Radicalism and participatory democracy intersect at Tom Hayden. Tom became an activist in the early 1960s when he was a "freedom rider" in the south and president of the Students for a Democratic Society. Tom shares his thoughts about his 50 years of activity in civil disobedience, marches, direct action, and ultimately how and why he came to represent the people in California state office.
Tom Hayden is renowned – and to some – notorious for his activism, political stands, and revolutionary writing. A member of the “Chicago 8”, he continues to be a leading voice for ending war, saving the environment, and reforming single issue policies. Hayden served 18 years as a California state assemblyman and senator. During his tenure, he was described as “the conscience of the Senate” by the Sacramento Bee, and named one of the 50 greatest progressives of the 20th century by The Nation magazine, for which he still writes.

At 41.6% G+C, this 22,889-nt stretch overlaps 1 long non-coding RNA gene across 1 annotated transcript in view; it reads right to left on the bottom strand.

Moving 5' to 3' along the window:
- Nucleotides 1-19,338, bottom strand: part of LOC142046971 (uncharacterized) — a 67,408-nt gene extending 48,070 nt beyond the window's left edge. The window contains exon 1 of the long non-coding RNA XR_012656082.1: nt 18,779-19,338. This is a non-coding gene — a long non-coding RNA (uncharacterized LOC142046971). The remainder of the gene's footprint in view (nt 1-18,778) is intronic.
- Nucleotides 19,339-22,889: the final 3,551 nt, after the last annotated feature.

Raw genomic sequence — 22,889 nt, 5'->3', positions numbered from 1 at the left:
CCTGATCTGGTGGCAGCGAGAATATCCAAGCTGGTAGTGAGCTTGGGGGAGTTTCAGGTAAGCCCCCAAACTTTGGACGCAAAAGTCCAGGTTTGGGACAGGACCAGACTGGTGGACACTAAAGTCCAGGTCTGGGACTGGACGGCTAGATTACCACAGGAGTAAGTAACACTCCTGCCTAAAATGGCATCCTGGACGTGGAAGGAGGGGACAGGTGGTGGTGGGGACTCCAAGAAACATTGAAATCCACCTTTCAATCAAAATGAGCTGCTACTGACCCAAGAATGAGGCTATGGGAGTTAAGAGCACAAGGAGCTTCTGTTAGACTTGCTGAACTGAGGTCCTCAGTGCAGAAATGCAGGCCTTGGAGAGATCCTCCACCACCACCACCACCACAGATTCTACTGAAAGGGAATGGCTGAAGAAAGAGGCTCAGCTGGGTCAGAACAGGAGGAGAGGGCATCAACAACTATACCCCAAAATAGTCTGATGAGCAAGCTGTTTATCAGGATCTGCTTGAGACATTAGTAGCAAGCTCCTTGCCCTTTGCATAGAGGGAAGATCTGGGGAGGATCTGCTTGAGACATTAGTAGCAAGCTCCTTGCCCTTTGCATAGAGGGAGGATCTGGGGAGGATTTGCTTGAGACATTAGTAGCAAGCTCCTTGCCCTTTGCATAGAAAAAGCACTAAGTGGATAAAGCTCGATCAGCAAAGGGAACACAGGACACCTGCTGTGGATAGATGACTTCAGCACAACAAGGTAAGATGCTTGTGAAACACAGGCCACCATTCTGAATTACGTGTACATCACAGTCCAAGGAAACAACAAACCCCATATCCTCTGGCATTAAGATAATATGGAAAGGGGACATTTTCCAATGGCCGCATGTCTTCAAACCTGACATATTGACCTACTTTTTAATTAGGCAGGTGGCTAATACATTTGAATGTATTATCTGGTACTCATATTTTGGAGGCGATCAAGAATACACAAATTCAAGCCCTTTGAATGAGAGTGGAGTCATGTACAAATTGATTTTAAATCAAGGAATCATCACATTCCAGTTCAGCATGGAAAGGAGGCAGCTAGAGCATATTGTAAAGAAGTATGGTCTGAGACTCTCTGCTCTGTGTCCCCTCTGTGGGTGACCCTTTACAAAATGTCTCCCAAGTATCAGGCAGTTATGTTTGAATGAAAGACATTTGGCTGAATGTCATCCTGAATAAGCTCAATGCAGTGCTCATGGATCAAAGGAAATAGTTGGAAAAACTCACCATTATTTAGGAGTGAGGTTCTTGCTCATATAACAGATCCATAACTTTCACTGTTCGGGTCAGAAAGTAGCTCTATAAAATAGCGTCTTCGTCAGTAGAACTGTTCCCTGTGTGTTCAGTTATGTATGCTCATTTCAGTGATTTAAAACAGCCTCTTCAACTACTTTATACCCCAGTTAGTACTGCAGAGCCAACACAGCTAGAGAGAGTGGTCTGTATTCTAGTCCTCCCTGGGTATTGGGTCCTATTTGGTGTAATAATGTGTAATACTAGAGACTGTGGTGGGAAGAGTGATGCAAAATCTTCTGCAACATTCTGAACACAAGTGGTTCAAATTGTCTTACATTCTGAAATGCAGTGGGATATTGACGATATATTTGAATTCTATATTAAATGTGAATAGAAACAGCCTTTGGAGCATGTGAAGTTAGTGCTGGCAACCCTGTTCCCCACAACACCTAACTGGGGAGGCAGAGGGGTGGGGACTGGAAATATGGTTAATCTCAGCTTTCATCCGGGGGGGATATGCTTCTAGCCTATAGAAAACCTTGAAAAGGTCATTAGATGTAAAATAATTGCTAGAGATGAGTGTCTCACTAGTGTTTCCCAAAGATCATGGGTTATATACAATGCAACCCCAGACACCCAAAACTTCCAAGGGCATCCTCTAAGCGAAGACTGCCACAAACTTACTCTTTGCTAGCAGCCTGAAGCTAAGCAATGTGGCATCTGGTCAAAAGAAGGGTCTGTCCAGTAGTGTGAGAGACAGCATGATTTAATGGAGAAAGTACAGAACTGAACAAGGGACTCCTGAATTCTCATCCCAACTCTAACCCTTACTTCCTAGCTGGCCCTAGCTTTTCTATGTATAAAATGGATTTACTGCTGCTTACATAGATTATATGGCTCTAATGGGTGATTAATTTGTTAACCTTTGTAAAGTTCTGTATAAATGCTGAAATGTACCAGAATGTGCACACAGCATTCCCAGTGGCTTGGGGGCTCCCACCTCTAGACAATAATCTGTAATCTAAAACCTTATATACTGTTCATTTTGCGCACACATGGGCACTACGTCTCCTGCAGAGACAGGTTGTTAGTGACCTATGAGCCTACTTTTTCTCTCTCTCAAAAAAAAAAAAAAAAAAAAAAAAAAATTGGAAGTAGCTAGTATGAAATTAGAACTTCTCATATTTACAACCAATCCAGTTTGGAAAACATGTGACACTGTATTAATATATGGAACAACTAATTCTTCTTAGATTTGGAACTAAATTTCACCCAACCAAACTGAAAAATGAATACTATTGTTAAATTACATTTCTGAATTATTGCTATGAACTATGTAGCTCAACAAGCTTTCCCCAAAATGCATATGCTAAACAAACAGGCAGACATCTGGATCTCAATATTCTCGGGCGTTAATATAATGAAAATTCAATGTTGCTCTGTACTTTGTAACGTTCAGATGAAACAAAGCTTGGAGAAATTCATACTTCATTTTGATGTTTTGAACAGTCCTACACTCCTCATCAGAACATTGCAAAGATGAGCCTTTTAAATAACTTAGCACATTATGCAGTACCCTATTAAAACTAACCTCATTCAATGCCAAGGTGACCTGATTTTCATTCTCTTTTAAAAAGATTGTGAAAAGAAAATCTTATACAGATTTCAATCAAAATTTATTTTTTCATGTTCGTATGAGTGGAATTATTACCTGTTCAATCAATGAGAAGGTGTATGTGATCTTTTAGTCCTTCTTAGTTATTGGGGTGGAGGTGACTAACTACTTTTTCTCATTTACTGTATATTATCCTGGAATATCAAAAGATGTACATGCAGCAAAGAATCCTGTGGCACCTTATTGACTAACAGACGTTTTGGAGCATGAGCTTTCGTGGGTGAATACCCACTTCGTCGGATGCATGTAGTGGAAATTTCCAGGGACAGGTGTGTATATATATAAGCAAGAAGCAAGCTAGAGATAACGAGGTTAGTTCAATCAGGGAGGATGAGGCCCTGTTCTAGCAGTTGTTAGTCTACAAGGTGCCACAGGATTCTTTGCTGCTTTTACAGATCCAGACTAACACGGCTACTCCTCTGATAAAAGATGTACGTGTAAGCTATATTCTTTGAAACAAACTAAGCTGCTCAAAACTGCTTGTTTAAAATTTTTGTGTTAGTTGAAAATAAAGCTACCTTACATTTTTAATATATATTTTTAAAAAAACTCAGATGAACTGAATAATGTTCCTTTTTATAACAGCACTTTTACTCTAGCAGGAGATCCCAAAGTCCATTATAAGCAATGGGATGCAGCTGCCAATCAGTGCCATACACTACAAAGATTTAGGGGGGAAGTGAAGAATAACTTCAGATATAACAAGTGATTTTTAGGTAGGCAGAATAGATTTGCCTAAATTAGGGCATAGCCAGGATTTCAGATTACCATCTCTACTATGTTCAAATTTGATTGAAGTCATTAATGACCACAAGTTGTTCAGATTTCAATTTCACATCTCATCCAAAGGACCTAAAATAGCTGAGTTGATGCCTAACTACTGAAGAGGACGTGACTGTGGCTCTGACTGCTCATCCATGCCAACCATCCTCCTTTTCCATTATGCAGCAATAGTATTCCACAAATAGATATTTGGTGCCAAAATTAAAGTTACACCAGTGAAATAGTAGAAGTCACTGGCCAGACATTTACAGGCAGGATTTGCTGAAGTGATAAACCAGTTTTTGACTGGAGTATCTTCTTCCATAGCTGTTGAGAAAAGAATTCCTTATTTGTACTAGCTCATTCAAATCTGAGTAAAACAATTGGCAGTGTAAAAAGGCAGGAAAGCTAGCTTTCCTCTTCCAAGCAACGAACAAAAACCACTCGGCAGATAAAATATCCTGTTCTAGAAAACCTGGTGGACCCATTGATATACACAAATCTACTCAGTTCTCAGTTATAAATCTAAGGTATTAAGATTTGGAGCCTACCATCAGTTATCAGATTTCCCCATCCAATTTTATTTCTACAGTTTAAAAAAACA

Tom Hayden organized the grass-roots Campaign for Economic Democracy, which shut down a nuclear power plant using a state referendum for the first time; he led the campaign for Proposition 65 in 1986, a labeling requirement for suspected cancer-causing products, which set off a right-to-know revolution. He was often the gatekeeper during years of environmental opposition and passed over one hundred measures related to environment, including animal welfare, health, and social justice. He is among those we thank for restoring Santa Monica Bay and strengthening California’s Endangered Species Act. He also authored the largest state park and environmental restoration bond in our nation’s history.